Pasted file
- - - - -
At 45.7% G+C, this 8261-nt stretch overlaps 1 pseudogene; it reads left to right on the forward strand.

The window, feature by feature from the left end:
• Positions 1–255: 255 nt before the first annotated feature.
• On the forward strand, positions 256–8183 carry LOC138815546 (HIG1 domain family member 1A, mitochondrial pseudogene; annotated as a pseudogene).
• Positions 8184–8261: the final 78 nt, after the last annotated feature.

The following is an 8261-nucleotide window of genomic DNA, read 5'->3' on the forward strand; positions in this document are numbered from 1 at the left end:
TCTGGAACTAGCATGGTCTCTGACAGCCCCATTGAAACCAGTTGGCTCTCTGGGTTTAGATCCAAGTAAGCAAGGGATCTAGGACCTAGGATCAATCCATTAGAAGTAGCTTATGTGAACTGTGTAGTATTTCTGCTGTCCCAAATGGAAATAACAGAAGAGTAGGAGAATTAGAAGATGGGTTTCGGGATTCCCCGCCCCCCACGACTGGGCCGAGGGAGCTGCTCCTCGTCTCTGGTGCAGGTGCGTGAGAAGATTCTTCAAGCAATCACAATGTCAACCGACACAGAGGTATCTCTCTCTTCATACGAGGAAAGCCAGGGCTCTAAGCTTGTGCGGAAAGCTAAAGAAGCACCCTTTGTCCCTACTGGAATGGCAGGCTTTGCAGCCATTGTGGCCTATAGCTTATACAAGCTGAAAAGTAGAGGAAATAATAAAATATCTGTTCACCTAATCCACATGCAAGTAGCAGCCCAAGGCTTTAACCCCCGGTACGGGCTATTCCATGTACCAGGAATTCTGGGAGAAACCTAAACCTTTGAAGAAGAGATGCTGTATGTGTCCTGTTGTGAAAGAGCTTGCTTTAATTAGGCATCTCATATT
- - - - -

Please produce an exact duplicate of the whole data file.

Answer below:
At 45.7% G+C, this 8261-nt stretch overlaps 1 pseudogene; it reads left to right on the forward strand.

The window, feature by feature from the left end:
• Positions 1–255: 255 nt before the first annotated feature.
• On the forward strand, positions 256–8183 carry LOC138815546 (HIG1 domain family member 1A, mitochondrial pseudogene; annotated as a pseudogene).
• Positions 8184–8261: the final 78 nt, after the last annotated feature.

The following is an 8261-nucleotide window of genomic DNA, read 5'->3' on the forward strand; positions in this document are numbered from 1 at the left end:
TCTGGAACTAGCATGGTCTCTGACAGCCCCATTGAAACCAGTTGGCTCTCTGGGTTTAGATCCAAGTAAGCAAGGGATCTAGGACCTAGGATCAATCCATTAGAAGTAGCTTATGTGAACTGTGTAGTATTTCTGCTGTCCCAAATGGAAATAACAGAAGAGTAGGAGAATTAGAAGATGGGTTTCGGGATTCCCCGCCCCCCACGACTGGGCCGAGGGAGCTGCTCCTCGTCTCTGGTGCAGGTGCGTGAGAAGATTCTTCAAGCAATCACAATGTCAACCGACACAGAGGTATCTCTCTCTTCATACGAGGAAAGCCAGGGCTCTAAGCTTGTGCGGAAAGCTAAAGAAGCACCCTTTGTCCCTACTGGAATGGCAGGCTTTGCAGCCATTGTGGCCTATAGCTTATACAAGCTGAAAAGTAGAGGAAATAATAAAATATCTGTTCACCTAATCCACATGCAAGTAGCAGCCCAAGGCTTTAACCCCCGGTACGGGCTATTCCATGTACCAGGAATTCTGGGAGAAACCTAAACCTTTGAAGAAGAGATGCTGTATGTGTCCTGTTGTGAAAGAGCTTGCTTTAATTAGGCATCTCATATT